14-Dec-2010

The midterm elections have changed the Congressional scene, with Republicans winning control of the House of Representatives and picking up seats in the Senate. Even so, it’s still too early to know exactly how this will affect open tax issues for 2010 and 2011. It seems at this point that the Bush Tax cuts are going to be extended, although the details have not yet been hammered out in Congress.  In addition, Congress must decide whether to “patch” the alternative minimum tax (AMT) for 2010, as it has done in past years. It also must decide whether to retroactively extend the research credit for businesses, the child tax credit of $1,000 per child, the election to take an itemized deduction for State and local general sales taxes in lieu of the itemized deduction permitted for State and local income taxes, and the additional standard deduction for State and local real property taxes.

 
In short, year-end planning—which always involves some educated guesswork—is a bigger challenge this year than in past years. That said, we have compiled a checklist of items to keep an eye on. 

•Deferring Income- The practice of deferring income to the following year may or may not be a wise decision, depending on what bracket you fall in.  It seems likely that the Bush Tax cuts are going to be extended for a period of time.  Once the new tax law has been passed, you may want to call in to discuss its effect on your taxes.

 

•Accelerating Itemized deductions- For the past several years, high income individuals have seen their ability to take itemized deductions increase because the limitation on itemized deductions was temporarily phased-out of the tax code.  However, unless modified, in 2011 the limitation returns.  It may be wise for high income individuals to increase the itemized deductions now, even though rates may increase in 2011.
 

•Selling your capital assets- Another item to look for is the effect year-end tax legislation will have on long-term capital gain rates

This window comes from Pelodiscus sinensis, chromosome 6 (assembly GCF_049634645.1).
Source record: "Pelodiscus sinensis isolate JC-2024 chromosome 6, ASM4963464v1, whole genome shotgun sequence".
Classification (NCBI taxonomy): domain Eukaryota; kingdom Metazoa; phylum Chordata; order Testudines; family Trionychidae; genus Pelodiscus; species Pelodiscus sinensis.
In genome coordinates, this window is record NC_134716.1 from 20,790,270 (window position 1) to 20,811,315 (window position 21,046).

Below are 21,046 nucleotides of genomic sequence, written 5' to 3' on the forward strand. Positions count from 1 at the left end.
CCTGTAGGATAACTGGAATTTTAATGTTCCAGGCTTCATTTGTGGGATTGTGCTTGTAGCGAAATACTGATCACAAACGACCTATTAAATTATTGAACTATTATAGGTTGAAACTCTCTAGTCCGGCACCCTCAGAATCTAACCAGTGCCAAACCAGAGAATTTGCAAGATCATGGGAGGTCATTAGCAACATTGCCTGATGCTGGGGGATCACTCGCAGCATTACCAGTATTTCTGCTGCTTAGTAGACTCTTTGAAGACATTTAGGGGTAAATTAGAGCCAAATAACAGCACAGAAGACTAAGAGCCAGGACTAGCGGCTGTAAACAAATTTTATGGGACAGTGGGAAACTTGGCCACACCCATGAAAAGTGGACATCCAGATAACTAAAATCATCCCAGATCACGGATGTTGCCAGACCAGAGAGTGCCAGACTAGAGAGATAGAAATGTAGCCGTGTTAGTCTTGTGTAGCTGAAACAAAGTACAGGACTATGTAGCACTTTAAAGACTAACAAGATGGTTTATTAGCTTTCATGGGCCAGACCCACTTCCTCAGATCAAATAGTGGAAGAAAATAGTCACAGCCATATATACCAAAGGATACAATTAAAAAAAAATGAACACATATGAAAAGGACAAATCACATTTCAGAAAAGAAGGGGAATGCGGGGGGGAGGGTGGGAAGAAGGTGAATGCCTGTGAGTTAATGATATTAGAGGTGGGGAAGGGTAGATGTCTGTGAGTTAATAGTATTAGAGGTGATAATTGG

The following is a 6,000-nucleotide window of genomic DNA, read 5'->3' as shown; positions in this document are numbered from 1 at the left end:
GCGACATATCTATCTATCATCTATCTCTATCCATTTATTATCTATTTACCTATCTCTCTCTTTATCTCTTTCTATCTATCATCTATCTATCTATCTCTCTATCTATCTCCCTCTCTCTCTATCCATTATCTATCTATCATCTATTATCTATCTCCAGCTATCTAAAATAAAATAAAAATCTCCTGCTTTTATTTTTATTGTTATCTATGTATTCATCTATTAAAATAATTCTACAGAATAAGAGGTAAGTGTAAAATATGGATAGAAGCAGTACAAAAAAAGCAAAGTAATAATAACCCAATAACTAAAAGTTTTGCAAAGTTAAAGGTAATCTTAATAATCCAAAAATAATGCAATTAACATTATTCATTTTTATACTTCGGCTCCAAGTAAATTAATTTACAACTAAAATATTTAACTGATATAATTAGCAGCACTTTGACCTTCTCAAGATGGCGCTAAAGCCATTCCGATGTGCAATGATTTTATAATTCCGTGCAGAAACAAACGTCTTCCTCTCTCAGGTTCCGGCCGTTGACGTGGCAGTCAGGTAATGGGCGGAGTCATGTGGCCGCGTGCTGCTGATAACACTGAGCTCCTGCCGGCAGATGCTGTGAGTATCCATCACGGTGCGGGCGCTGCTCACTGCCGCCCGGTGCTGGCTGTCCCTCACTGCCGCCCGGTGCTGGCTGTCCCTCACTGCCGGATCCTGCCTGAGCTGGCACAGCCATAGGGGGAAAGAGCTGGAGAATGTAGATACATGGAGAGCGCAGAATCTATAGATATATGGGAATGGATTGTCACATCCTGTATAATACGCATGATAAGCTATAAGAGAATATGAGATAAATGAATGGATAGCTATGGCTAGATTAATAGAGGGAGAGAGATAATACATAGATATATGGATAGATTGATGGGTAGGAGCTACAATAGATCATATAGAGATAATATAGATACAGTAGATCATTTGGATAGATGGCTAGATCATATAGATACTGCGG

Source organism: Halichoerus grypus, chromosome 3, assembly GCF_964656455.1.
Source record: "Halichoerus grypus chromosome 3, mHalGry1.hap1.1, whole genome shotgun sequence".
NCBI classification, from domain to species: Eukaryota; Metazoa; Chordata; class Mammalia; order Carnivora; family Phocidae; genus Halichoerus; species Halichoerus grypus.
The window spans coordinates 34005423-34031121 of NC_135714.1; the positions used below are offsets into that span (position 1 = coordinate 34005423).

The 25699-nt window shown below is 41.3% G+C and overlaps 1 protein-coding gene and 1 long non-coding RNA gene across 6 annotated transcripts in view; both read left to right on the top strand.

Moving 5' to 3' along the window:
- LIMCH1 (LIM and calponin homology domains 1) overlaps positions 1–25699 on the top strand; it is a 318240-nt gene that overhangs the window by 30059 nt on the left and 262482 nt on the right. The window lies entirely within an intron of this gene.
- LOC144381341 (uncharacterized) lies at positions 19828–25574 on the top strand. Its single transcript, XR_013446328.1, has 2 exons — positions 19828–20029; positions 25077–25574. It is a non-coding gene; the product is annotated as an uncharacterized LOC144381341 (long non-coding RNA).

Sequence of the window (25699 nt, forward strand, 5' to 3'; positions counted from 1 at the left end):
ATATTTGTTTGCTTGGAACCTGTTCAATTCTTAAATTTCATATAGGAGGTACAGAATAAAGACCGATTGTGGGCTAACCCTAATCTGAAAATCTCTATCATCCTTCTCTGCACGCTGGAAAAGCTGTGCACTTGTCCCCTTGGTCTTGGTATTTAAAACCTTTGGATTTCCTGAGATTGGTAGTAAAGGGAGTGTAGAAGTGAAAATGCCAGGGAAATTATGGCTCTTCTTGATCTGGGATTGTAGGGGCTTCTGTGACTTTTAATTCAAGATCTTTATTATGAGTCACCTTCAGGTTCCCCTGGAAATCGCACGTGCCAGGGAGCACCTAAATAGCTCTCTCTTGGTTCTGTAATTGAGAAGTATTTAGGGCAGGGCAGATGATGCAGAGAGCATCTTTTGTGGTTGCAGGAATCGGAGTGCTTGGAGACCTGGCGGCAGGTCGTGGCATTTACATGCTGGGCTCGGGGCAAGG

• Health Savings Accounts- Increase the amount you set aside for your health savings account (HSA). The limits for this year are $6,150 (for families) or $3,050 (for individuals). In most cases you can make contributions until April 15, 2011.

•Employer Stock Options- If your company has granted you an incentive stock option (“ISO”) or nonqualified stock option (“NSO”), now may be the time to exercise.

• Conversion of Traditional IRA to a Roth IRA- Convert your traditional IRA into a Roth IRA if doing so is expected to produce better long-term tax results for you and your beneficiaries. Distributions from a Roth IRA can be tax-free but the conversion may increase your adjusted gross income for 2010.  During 2010, you have the choice of when to pay the tax on the conversion. You can either (1) pay the tax on the conversion when you file your 2010 return in 2011, or (2) pay half the tax on the conversion when you file your 2011 return in 2012, and the other half when you file your 2012 return in 2013.

• Qualified Small Business Stock- Purchase qualified small business stock (QSBS) before the end of this year.  At this time, there is no tax on gain from the sale of such stock if it is (1) purchased after September 27, 2010 and before January 1, 2011, and (2) held for more than five years. In addition, such sales won’t cause AMT preference problems.

• Required Minimum Distribution- Take required minimum distributions (RMD) from your IRA or 401(k) plan (or other employer-sponsored retired plan) if you have reached age 70 1/2. Failure to take a required withdrawal can result in a penalty of 50% of the amount not withdrawn.

These are just some of the year-end steps that may help to save taxes, depending on last-minute decisions by Congress.

Call us to discuss your situation today!